In January, the Turaida Museum Reserve starts campaign „Learn about history and events of the Turaida castle in the course of 800 years through the stories told by castle objects!” The purpose of the campaign is to invite visitors of the museum to pay attention to antiquities, found in the castle, and by their assistance to discover exciting historical stories. During the year, each second week an original object in the castle exhibitions will be highlighted. As a reward for finding this object and learning about it, the visitors will get a special label of the campaign. The stories of the objects will be published also at www.turaida-muzejs.lv and www.facebook.com/turaida.muzejs
Follow these stories and become acquainted with the Turaida stone castle and its heritage anew!
A big iron divider, 35 cm long, is one of the finds of archaeological excavations in the Turaida castle put on display in the exhibition of the Museum Reserve. According to conditions of the archaeological excavations it was dated to the 15th-16th century. The main component parts of divider are two sharpened bars or legs, the blunt and widened ends of which are joined with a rivet so that it would be easy to increase or reduce the distance between bars. Supposedly, the Turaida castle divider, which is almost one cubit long, once was a tool of master builder or architect of the castle.
Metal dividers have already been used by ancient Romans. Similar instruments have been used in both Middle Ages and Early Modern Period. Due to the handiness of the tools their form has preserved protractedly almost unchangable.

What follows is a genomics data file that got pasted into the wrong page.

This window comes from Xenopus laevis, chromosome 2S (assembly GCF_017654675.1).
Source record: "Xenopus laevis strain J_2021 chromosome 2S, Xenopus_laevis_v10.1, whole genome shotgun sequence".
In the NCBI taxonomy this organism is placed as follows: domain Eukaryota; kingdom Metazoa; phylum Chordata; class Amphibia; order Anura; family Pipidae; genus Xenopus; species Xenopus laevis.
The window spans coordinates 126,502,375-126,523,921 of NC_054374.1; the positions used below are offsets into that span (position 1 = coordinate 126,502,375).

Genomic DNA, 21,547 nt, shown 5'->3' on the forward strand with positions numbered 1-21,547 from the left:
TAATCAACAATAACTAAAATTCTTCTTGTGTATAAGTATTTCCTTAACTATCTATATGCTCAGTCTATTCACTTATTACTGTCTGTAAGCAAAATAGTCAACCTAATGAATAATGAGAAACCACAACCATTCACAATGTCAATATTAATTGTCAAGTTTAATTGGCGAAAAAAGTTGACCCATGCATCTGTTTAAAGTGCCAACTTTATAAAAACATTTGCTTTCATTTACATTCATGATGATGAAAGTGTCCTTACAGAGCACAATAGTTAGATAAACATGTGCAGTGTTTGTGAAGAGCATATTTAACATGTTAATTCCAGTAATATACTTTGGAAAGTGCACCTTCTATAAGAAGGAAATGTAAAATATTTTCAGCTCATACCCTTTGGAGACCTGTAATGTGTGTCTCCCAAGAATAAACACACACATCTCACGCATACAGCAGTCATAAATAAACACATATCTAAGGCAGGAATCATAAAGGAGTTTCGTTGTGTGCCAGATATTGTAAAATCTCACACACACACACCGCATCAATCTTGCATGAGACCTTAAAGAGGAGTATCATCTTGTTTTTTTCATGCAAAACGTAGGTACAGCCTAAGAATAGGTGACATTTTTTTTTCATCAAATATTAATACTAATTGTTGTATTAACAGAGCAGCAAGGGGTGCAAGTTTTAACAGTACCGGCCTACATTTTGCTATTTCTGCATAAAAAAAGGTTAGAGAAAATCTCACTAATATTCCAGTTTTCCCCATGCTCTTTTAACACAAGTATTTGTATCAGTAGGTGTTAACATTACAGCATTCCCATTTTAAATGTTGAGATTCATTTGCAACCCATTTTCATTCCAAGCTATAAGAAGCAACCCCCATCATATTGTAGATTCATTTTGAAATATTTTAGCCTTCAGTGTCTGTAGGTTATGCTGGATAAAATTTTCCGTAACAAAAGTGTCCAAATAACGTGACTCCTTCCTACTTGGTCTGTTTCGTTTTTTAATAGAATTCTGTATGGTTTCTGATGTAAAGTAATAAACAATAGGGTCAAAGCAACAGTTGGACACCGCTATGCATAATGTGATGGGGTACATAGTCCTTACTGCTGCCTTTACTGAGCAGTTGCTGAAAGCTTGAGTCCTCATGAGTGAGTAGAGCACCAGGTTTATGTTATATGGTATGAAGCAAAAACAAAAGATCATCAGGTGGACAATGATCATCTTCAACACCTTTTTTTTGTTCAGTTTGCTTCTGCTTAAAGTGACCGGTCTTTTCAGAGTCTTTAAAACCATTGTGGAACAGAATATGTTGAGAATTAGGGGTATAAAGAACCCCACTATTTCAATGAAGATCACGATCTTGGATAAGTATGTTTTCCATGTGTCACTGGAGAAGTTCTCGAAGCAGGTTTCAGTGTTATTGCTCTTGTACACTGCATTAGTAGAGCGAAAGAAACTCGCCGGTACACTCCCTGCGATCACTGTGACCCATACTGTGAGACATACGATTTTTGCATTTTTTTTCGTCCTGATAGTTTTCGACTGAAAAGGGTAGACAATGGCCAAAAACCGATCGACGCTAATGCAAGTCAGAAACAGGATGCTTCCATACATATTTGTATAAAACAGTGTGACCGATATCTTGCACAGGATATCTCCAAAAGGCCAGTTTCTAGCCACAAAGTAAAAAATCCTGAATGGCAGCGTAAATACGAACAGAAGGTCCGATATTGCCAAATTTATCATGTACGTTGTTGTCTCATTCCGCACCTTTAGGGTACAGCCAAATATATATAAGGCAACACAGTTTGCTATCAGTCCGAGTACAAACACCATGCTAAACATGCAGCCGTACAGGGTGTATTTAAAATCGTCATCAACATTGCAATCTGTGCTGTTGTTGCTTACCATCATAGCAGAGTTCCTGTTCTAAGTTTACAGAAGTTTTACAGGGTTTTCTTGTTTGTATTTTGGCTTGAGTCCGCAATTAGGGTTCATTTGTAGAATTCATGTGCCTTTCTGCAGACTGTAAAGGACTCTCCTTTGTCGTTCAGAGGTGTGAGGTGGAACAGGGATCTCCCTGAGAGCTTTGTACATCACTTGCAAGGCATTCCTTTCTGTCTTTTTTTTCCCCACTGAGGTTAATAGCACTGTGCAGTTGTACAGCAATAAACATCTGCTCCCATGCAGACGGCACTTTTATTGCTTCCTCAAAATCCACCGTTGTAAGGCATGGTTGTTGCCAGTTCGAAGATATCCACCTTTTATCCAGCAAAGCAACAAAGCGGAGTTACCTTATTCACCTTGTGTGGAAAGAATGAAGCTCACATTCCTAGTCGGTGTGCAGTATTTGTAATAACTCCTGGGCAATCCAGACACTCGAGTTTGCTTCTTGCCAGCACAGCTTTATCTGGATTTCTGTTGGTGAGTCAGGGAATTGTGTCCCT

Geometrical objects in the environment created by man can be met at every turn and influence human mind in both emotional and intellectual way. In the Middle Ages the geometry was related to the Creation of the World and the circles were considered as divine symbols. Particularly many geometrical figures constructed by divider were found in the most outstanding samples of architecture, especially, in the churches and noblemen’s palaces, which were richly decorated with deep perspective portals, clustered pillars, circular rows of columns, semicircular arcades of passages and expressive cornice profiles, etc. Divider was used in construction of rounded form components of architecture. In the Middle Ages the architect used a small divider drawing a draft plan of the building on paper or parchment whereas a big divider, the hight of which could reach one metre, he used on building site to mark out the plan of the building. It was not easy to use a big and heavy divider in the natural environment – it demanded not only theoretical knowledge but also practical skills. Observations had to be made so that one leg of the divider would not slip out of the centre, but the other one would leave visible enough imprints on the surface.